Is Technology Preventing Two Keys to Kids’ Relationships?
Are your children missing selflessness and empathy?
Posted Mar 05, 2013
Selflessness and empathy are two of the most important ingredients for children to develop healthy relationships. Selflessness involves the capacity for children to place the concerns of others appropriately ahead of their own. It allows others to sense that, whatever children do, their interests will be considered. Empathy is the ability for children to understand another person’s perspective and emotions, in other words, to feel what they feel. Empathy guides children’s moral behavior toward others; they wouldn’t want to hurt someone because they know how bad it would feel. Both attributes enable children to connect with others, facilitate communication at many levels, and, importantly, build trust and comfort in relationships.
Yet, popular culture and technology appear to be undermining the development of these fundamental relationship builders in children. There has been a dramatic rise in narcissism (the antithesis of selflessness) and decline in empathy among young people in the last two decades. Though we can’t assign a cause-effect relationship with absolute certainty, both shifts have come with the emergence of new technology and the extended reach it has afforded popular culture. It isn’t difficult to identify some of the specific culprits.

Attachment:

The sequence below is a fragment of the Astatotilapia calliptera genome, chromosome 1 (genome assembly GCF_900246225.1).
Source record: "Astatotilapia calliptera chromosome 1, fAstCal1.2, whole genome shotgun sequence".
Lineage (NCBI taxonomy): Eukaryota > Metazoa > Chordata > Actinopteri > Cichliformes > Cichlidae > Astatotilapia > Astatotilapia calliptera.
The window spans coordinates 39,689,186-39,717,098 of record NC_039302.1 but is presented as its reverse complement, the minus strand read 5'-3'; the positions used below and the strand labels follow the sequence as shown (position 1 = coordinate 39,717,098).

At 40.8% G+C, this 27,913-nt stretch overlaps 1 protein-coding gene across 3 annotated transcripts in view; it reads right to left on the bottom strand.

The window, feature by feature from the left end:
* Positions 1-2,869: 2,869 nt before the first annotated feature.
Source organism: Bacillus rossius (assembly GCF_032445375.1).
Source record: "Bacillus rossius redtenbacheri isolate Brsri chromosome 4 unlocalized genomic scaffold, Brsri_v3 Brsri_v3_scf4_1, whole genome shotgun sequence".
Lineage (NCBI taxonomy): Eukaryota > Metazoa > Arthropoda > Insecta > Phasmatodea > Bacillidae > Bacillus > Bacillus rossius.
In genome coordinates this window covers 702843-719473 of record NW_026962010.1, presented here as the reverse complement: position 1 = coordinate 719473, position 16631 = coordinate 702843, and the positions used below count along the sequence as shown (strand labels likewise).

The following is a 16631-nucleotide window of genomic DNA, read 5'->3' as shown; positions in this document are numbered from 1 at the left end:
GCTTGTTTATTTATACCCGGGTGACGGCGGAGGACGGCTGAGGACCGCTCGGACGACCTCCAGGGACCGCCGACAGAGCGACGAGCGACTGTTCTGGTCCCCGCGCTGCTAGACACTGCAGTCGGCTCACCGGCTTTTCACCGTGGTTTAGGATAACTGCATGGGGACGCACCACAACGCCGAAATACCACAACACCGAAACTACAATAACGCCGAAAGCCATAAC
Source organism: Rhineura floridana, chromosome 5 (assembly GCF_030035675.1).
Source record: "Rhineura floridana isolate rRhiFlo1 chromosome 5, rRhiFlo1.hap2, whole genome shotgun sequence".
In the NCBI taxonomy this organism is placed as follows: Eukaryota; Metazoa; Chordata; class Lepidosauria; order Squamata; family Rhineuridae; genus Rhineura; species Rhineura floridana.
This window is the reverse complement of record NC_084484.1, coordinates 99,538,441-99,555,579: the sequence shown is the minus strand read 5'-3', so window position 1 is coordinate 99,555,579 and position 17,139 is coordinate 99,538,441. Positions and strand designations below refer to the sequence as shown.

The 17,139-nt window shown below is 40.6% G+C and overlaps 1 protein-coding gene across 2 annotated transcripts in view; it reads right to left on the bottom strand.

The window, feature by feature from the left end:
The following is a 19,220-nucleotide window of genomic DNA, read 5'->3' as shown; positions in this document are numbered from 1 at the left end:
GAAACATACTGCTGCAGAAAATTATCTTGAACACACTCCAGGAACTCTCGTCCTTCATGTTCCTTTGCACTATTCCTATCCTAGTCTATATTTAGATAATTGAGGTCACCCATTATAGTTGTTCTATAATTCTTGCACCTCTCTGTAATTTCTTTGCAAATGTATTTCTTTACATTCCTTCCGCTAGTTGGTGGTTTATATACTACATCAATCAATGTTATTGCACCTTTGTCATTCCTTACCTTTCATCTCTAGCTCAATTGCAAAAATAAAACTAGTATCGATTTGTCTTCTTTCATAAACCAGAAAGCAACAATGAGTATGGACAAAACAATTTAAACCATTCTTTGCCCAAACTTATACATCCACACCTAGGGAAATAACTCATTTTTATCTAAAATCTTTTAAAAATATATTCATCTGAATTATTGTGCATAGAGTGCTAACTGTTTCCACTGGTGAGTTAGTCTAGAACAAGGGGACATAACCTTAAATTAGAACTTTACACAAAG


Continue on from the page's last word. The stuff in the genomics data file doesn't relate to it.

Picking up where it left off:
The “it’s all about me” zeitgeist of popular culture clearly interferes with the development of both selflessness and empathy. Whether reality TV, hip-hop music, or violent movies or video games, popular culture’s messages elevate the self above others and encourage benign neglect, at best, and wanton disregard for others, at worst.
Children see indifference and callousness play out in many forms of media every day. They see and experience bullying and cyberbullying daily at school. Media that depict violence desensitize children to it. These persistent messages, with few counterbalancing messages, explicitly condone such anti-relationship thinking and behavior.
Children have a hard enough time learning empathy (it comes relatively late developmentally) without being actively pushed away from it. For example, children normally have a difficult time recognizing emotions in other people, but, after playing a violent video game, young people were even slower at identifying facial expressions. So, the deck is already stacked against children learning empathy, and free and unguided exposure to popular culture just exacerbates the problem.
The many hours children spend with technology also discourages the development of selflessness and empathy. The messages from popular culture that I just described are conveyed predominantly through technology. When children are immersed in technology for so many hours, it prevents them from seeing acts of selflessness and empathy and healthier depictions of relationships. It also precludes children from interacting face to face with others and practicing selflessness and empathy.
So, children are faced with a “double whammy” against their learning how to develop positive relationships. First, they’re being bombarded with messages that teach them to be narcissistic and uncaring. Second, they have inadequate exposure to messages and experiences that convey selflessness and empathy which would support their development of healthy relationships.